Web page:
HIV Prevention Materials
Pre-exposure prophylaxis (PrEP) and post-exposure prophylaxis (PEP) are important tools for preventing HIV. The materials below contain information for health care providers and their patients about how to determine if PrEP or PEP should be prescribed. They also provide information on how to access, prescribe, use, and pay for PrEP and PEP. Prescribe HIV Prevention.
You can download materials here, or order hard copies at CDC-INFO On Demand.
This brochure highlights pre-exposure prophylaxis (PrEP) as a powerful tool for preventing HIV and answers some of health care providers’ frequently asked questions about how to prescribe PrEP and how PrEP can improve health outcomes for their patients.
This brochure reviews post-exposure prophylaxis (PEP), a method to prevent HIV after a patient has a specific, high-risk exposure to HIV, and answers health care providers’ frequently asked questions about how to prescribe PEP and how PEP can help protect their patients from HIV.
This brochure supplies health care providers with information on the importance of discussing their patients’ sexual history and behaviors and offers practical tips for normalizing and destigmatizing conversations about sexual health.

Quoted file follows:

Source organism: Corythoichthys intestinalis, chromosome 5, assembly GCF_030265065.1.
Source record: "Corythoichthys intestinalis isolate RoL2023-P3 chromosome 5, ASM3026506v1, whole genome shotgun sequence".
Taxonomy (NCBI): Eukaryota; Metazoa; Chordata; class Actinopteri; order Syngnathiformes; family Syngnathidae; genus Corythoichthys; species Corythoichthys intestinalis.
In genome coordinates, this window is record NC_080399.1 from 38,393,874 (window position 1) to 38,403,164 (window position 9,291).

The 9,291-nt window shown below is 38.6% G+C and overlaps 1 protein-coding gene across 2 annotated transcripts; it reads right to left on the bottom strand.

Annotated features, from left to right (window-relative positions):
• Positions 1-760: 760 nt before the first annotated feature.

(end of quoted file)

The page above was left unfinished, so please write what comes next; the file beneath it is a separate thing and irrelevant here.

This waiting room poster highlights pre-exposure prophylaxis (PrEP) as a tool patients can use to protect themselves against HIV and encourages them to talk to their health care provider about HIV prevention options. It also directs patients to CDC’s website to access more information about PrEP. This poster is available in both English and Spanish.
This brochure for patients describes how pre-exposure prophylaxis (PrEP) and post-exposure prophylaxis (PEP) can help protect them against HIV, even if their partner(s) might have HIV. It also includes useful tips on how they can communicate with their health care providers about PrEP and PEP.
This patient brochure reviews important information on how women and other people who have receptive vaginal sex can stay HIV negative, even if their partner(s) might have HIV. It offers tips on what questions women and other people who have receptive vaginal sex can ask their health care providers about PrEP.